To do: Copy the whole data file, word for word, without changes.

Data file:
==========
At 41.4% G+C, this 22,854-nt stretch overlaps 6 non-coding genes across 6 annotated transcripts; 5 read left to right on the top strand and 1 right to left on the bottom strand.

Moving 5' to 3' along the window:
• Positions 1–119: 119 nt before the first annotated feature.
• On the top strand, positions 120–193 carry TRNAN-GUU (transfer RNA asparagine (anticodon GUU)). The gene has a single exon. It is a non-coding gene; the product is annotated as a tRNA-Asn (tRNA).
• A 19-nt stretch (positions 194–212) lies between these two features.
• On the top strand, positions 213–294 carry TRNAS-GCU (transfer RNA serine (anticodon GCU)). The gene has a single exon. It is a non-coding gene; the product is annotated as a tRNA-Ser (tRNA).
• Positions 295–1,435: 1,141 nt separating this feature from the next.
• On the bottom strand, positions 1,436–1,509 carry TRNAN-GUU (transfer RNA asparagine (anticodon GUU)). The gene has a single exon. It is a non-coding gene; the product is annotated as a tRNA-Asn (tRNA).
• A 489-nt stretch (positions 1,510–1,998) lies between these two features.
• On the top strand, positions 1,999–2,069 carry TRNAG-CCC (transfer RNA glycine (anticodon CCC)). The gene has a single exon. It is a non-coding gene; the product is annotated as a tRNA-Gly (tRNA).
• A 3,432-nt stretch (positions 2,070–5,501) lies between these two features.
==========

At 41.4% G+C, this 22,854-nt stretch overlaps 6 non-coding genes across 6 annotated transcripts; 5 read left to right on the top strand and 1 right to left on the bottom strand.

Moving 5' to 3' along the window:
• Positions 1–119: 119 nt before the first annotated feature.
• On the top strand, positions 120–193 carry TRNAN-GUU (transfer RNA asparagine (anticodon GUU)). The gene has a single exon. It is a non-coding gene; the product is annotated as a tRNA-Asn (tRNA).
• A 19-nt stretch (positions 194–212) lies between these two features.
• On the top strand, positions 213–294 carry TRNAS-GCU (transfer RNA serine (anticodon GCU)). The gene has a single exon. It is a non-coding gene; the product is annotated as a tRNA-Ser (tRNA).
• Positions 295–1,435: 1,141 nt separating this feature from the next.
• On the bottom strand, positions 1,436–1,509 carry TRNAN-GUU (transfer RNA asparagine (anticodon GUU)). The gene has a single exon. It is a non-coding gene; the product is annotated as a tRNA-Asn (tRNA).
• A 489-nt stretch (positions 1,510–1,998) lies between these two features.
• On the top strand, positions 1,999–2,069 carry TRNAG-CCC (transfer RNA glycine (anticodon CCC)). The gene has a single exon. It is a non-coding gene; the product is annotated as a tRNA-Gly (tRNA).
• A 3,432-nt stretch (positions 2,070–5,501) lies between these two features.